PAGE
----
Late last night, after the baby’s 18th birthday party dishes were done, the guests had gone home and most of the family had gone to bed, I went out to the porch to unwind for a few minutes. I hadn’t been there long when I heard a screech of tires followed by a thud. The Deatonville curve strikes again.
My 18 year old baby, now all grown up, Eric was still awake and jumped out of bed when I asked him to go with me to see if we could help. It didn’t take us long to find the accident. A young mother had missed the curve and had driven off the road, went airborne through some young trees and landed on the driver’s side, wedged under the front porch roof of an old abandoned house close the road. The engine was still running, the doors were bent shut and the windshield was cracked but not shattered where she likely hit it with her head. She was awake, hyperventilating, and talking hysterically on her cell phone while her infant son sat wailing in the front seat next to her. The child had been in a car seat in the back of the sedan, but she had been able to free him and bring him forward into the front seat.
I phoned in the accident while Eric talked to her and tried to pry open the doors. Then I left Eric with her and went banging on the neighbor’s house. The neighbor is a former deputy sheriff and I figured he would have a crow bar, not to mention, experience in dealing with car crashes. Out here, you’re 30 minutes to an hour away from help, depending on whether the volunteer fire and rescue personnel are hanging out at the station or are at home and have to go to the station when the emergency calls come in. The county deputies can be close by or an hour away. I felt we needed to at least get a door open and have a look at the passengers to see if there was any bleeding that needed to be controlled until help arrived. But my neighbor wasn’t home, so I went back to the crash site. Eric was still talking to the woman, who wasn’t listening to him at all and who was still hyperventilating and still talking on her cell phone and the baby was still crying.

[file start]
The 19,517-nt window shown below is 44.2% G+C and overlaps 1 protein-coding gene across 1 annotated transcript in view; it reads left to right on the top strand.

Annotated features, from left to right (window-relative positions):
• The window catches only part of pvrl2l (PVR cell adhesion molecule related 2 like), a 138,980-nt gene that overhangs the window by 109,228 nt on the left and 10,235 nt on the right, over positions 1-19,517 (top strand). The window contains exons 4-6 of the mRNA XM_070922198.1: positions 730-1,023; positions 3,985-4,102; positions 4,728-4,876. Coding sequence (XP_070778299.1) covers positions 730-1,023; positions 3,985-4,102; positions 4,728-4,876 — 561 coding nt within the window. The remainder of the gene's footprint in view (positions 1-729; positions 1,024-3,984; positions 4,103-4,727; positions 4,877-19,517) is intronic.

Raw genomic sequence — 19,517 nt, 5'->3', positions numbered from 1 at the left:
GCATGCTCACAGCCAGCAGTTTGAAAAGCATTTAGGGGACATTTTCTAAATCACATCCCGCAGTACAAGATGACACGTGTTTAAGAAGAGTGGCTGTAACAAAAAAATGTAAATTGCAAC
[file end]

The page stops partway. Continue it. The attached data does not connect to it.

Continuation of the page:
Once he knew we were going to have to wait on rescue vehicles, my son began prying with his fingers, working with the dented passenger side door until finally it popped free and we had our first look at the baby. He seemed totally unscathed, thankfully. That was precisely when the woman’s grandparents showed up. We handed the baby and the woman’s cell phone to grandma and then Eric and grandpa pulled the young mother from the car. County deputies and the Company No. 5 from Paineville Fire and Rescue arrived shortly after that, followed by more deputies, Company No. 3 from Jetersville and an ambulance. More grandparents and parents arrived. And for a while, the sleepy Deatonville crossroads were abuzz with activity and renewals of old friendships. All that was missing from the reunion was potato salad and deviled eggs.
The firefighters went to high school with the woman pulled from the car. The grandparents insisted they knew me from somewhere even though they’ve lived here all their lives and I’m just a six year resident refugee from another county. The firefighters recognized Eric and me as being related to my oldest son Brian, with whom they work and whom they pulled from a similar crash a couple of years ago. It’s a small community. “We all related.” Somehow.
After a long while, the woman and her baby were loaded up in the ambulance and driven off to the same hospital in Richmond that took such excellent care of Brian when he crashed his car. After the ambulance was gone, my car was no longer pinned in and we drove slowly off, weaving our way through all the big fire trucks and police cars.
I have to admit, there’s a certain rush from such a situation. Someone is in danger and you can help get them out. Mighty powerful juju. Having felt it myself, I asked Eric if he was interested in volunteering with the Fire Department. He said he was thinking about it. He’s a legal driver now and can answer the calls at all hours of the night.
And just like that, another Simoni son pins on a superhero cape. Wow!
When we got back to the farm, Ophelia was having a panic attack from all the hulabaloo, which all went down about 300 yards from here. I went down to the barn and spent some time with the horses. Eventually all the emergency vehicles left and a tow truck came and pulled the car from the nest it had made in the trees. The old house still stands sentinel beside the road, minus its front porch and the Deatonville crossroads are quiet once more.
Took a long time to get to sleep.
But this morning, I had to retrieve my hived swarm from my neighbor’s house. I got it home without incident and had intended on combining it with the split I made a few weeks ago. But when I opened up the split to see how they were doing, there were plenty of bees, nectar and pollen coming in and most importantly, capped and uncapped larvae. That means there was an active queen in the split hive. Over in the old hive, the bees were happily working away, filling the honey super. Another active queen. So that meant I could set my swarm up as a totally new hive. One has become three! When I made that split a couple of weeks ago, my timing was accidentally impeccable. There were swarm cells everywhere and queens enough to go around.
I am officially exhausted. I have a nasty case of the creeping crud. Once the bees were settled, I was determined to consume mass quantities of orange juice, put on a pot of “cures what ails you” and just generally take the day off and rest. Too much excitement this week. But it’s all good.